71. 71. Semantic Index for OBDA General Idea • To encode the semantics of T in numeric indexes and ranges for concept names and roles. • Store the ABox in the database using those indexes and ranges. • Make mappings for the system that take the ranges into account. Rodriguez-Muro and Calvanese (UNIBZ) APEX-Shanghai, 2011 July, 2011 23 / 33
  72. 72. Semantic Index for OBDA General Idea • To encode the semantics of T in numeric indexes and ranges for concept names and roles. • Store the ABox in the database using those indexes and ranges. • Make mappings for the system that take the ranges into account. We can do this by using the implied hierarchy of T to generate the index and ranges! Rodriguez-Muro and Calvanese (UNIBZ) APEX-Shanghai, 2011 July, 2011 23 / 33
  73. 73. Semantic Index Example T = {B A, C A, C D} Rodriguez-Muro and Calvanese (UNIBZ) APEX-Shanghai, 2011 July, 2011 24 / 33
  74. 74. Semantic Index Example T = {B A, C A, C D} A B C D Rodriguez-Muro and Calvanese (UNIBZ) APEX-Shanghai, 2011 July, 2011 24 / 33
  75. 75. Semantic Index Example T = {B A, C A, C D} 1 A B 2 C 3 4 D Rodriguez-Muro and Calvanese (UNIBZ) APEX-Shanghai, 2011 July, 2011 24 / 33
  76. 76. Semantic Index Example T = {B A, C A, C D} 1 A B 2 C 3 4 D We create a table TC with constant and idx columns. To insert the data we use the indexes. e.g., B(mariano) ∈ A then we put (mariano, 2) ∈ TC Rodriguez-Muro and Calvanese (UNIBZ) APEX-Shanghai, 2011 July, 2011 24 / 33
  77. 77. Semantic Index Example T = {B A, C A, C D} 1, {(1, 3)} A B 2, {(2, 2)} C 3, {(3, 3)} 4, {(3, 4)} D Rodriguez-Muro and Calvanese (UNIBZ) APEX-Shanghai, 2011 July, 2011 24 / 33
  78. 78. Semantic Index Example T = {B A, C A, C D} 1, {(1, 3)} A B 2, {(2, 2)} C 3, {(3, 3)} 4, {(3, 4)} D We create the mappings using the ranges, e.g., SELECT constant FROM TC WHERE IDX ≥ 1 AND IDX ≤ 3; A(constant) Rodriguez-Muro and Calvanese (UNIBZ) APEX-Shanghai, 2011 July, 2011 24 / 33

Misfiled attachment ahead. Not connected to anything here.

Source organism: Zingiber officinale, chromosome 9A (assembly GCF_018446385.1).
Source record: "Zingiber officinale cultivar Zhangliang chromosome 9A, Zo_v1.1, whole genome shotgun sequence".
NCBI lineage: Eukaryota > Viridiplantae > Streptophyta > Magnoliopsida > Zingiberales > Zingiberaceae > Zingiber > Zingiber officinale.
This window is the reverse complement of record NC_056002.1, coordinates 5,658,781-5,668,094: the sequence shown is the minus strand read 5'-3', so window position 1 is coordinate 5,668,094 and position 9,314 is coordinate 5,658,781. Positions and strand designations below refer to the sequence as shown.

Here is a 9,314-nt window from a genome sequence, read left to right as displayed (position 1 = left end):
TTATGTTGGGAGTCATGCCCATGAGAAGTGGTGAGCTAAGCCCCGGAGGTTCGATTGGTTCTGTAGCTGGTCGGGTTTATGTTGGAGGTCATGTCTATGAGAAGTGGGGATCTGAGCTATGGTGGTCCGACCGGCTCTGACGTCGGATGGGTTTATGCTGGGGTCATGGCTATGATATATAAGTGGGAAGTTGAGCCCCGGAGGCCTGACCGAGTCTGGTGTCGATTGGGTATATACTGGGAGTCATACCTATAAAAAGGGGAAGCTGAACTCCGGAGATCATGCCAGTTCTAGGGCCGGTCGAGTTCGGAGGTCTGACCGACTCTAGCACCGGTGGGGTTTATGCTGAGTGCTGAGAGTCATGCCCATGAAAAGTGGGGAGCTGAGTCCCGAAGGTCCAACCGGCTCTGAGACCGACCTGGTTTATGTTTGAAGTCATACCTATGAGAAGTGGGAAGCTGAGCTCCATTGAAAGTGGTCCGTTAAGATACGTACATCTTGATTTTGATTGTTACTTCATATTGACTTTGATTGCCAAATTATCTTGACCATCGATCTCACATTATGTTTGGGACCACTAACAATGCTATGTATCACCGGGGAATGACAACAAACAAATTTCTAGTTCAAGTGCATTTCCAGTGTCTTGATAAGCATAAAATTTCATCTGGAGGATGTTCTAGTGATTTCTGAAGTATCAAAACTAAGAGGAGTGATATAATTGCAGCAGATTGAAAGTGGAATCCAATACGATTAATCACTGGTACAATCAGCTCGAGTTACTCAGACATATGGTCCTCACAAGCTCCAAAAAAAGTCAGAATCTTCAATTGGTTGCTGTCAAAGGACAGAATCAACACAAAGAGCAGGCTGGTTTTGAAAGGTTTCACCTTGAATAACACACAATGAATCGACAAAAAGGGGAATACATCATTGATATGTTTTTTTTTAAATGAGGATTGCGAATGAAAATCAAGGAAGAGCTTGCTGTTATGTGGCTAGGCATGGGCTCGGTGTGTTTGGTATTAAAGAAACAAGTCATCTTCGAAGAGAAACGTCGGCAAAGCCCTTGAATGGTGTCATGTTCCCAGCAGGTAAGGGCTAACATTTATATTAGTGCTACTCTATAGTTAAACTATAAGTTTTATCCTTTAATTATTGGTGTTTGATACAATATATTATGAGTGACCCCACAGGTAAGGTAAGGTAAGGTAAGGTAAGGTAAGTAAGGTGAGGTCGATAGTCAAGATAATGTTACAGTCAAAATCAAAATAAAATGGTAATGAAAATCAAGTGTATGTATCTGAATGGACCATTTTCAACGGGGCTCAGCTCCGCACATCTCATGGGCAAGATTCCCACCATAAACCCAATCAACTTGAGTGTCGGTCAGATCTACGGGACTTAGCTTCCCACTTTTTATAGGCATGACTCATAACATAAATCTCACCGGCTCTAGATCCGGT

79. 79. Experimentation I The Resource Index features: • Search over 22 document collections • Semantics given by the hierarchies of 200 ontologies (SNOMED, GO) Implementation in a nutshell: (i) Understand documents with natural language processing and annotate Cervical Cancer( doc224 ) (ii) Expand the ABox (iii) Pose queries that retrieve documents as q(x) ← A1(x) ∧ · · · ∧ An(x) Rodriguez-Muro and Calvanese (UNIBZ) APEX-Shanghai, 2011 July, 2011 25 / 33
  80. 80. Experimentation II The challenge: • ≈ 3 million concepts and ≈ 2.5 million is-a assertions • Split second responses • 150 GB of data • Expansion data: 1.5 TB The experimentation data: • Clinical Trials.gov (CT) • 181 million assertion (≈ 14 GB of data, ≈ 140 GB when expanded.) Rodriguez-Muro and Calvanese (UNIBZ) APEX-Shanghai, 2011 July, 2011 26 / 33
  81. 81. Results The query: q(x) ← DNA Repair Gene(x) ∧ Antigen Gene(x) ∧ Cancer Gene(x) Rodriguez-Muro and Calvanese (UNIBZ) APEX-Shanghai, 2011 July, 2011 27 / 33
  82. 82. Results The query: q(x) ← DNA Repair Gene(x) ∧ Antigen Gene(x) ∧ Cancer Gene(x) Results: • Traditional reformulation: Union of 467874 SQL SPJ queries; • Semantic Index: 1 SQL; execution 3.582s (0.082s if warm); Time to compute semantic index: 1 min; Size of data: +≈ 4 GB. • ABox expansion: 1 SQL; executing 3s (0.6s if warm); Expansion time ≈ 7 days; Size of data +≈ 126 GB. Rodriguez-Muro and Calvanese (UNIBZ) APEX-Shanghai, 2011 July, 2011 27 / 33
  83. 83. The Query The query: q(x) ← DNA Repair Gene(x) ∧ Antigen Gene(x) ∧ Cancer Gene(x) SELECT DISTINCT r0.element_id as element_id FROM RESOURCE_INDEX.CT_ANN r0 JOIN RESOURCE_INDEX.CT_ANN r1 ON r0.element_id = r1.element_id JOIN RESOURCE_INDEX.CT_ANN r2 ON r1.element_id = r2.element_id WHERE ((r0.idx >= 1783559 AND r0.idx <= 1783657)) AND ((r1.idx >= 1782996 AND r1.idx <= 1783029)) AND ((r2.idx >= 1783115 AND r2.idx <= 1783253)); Standard SQL query efficient in ANY DBMS. Rodriguez-Muro and Calvanese (UNIBZ) APEX-Shanghai, 2011 July, 2011 28 / 33